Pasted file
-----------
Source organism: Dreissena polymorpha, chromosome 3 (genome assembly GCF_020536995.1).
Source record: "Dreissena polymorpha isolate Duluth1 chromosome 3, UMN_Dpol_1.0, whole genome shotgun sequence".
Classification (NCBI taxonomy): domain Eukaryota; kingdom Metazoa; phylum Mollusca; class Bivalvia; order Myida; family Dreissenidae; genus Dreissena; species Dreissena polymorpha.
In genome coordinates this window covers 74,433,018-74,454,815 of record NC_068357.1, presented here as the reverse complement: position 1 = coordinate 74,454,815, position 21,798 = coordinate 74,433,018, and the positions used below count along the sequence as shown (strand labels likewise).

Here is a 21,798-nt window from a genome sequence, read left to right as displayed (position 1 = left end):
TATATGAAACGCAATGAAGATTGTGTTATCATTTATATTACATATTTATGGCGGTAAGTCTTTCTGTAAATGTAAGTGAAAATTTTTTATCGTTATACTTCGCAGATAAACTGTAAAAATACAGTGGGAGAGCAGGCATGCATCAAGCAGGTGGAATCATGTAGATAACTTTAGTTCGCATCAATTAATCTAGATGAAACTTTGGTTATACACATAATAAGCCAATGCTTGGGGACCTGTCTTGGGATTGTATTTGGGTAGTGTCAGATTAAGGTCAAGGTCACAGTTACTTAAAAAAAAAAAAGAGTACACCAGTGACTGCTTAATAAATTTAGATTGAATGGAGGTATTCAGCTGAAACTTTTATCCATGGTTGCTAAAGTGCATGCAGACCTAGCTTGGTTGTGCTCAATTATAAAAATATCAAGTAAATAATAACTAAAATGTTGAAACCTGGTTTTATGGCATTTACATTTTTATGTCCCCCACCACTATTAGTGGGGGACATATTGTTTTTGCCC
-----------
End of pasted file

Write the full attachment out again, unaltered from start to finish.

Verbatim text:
Source organism: Dreissena polymorpha, chromosome 3 (genome assembly GCF_020536995.1).
Source record: "Dreissena polymorpha isolate Duluth1 chromosome 3, UMN_Dpol_1.0, whole genome shotgun sequence".
Classification (NCBI taxonomy): domain Eukaryota; kingdom Metazoa; phylum Mollusca; class Bivalvia; order Myida; family Dreissenidae; genus Dreissena; species Dreissena polymorpha.
In genome coordinates this window covers 74,433,018-74,454,815 of record NC_068357.1, presented here as the reverse complement: position 1 = coordinate 74,454,815, position 21,798 = coordinate 74,433,018, and the positions used below count along the sequence as shown (strand labels likewise).

Here is a 21,798-nt window from a genome sequence, read left to right as displayed (position 1 = left end):
TATATGAAACGCAATGAAGATTGTGTTATCATTTATATTACATATTTATGGCGGTAAGTCTTTCTGTAAATGTAAGTGAAAATTTTTTATCGTTATACTTCGCAGATAAACTGTAAAAATACAGTGGGAGAGCAGGCATGCATCAAGCAGGTGGAATCATGTAGATAACTTTAGTTCGCATCAATTAATCTAGATGAAACTTTGGTTATACACATAATAAGCCAATGCTTGGGGACCTGTCTTGGGATTGTATTTGGGTAGTGTCAGATTAAGGTCAAGGTCACAGTTACTTAAAAAAAAAAAAGAGTACACCAGTGACTGCTTAATAAATTTAGATTGAATGGAGGTATTCAGCTGAAACTTTTATCCATGGTTGCTAAAGTGCATGCAGACCTAGCTTGGTTGTGCTCAATTATAAAAATATCAAGTAAATAATAACTAAAATGTTGAAACCTGGTTTTATGGCATTTACATTTTTATGTCCCCCACCACTATTAGTGGGGGACATATTGTTTTTGCCC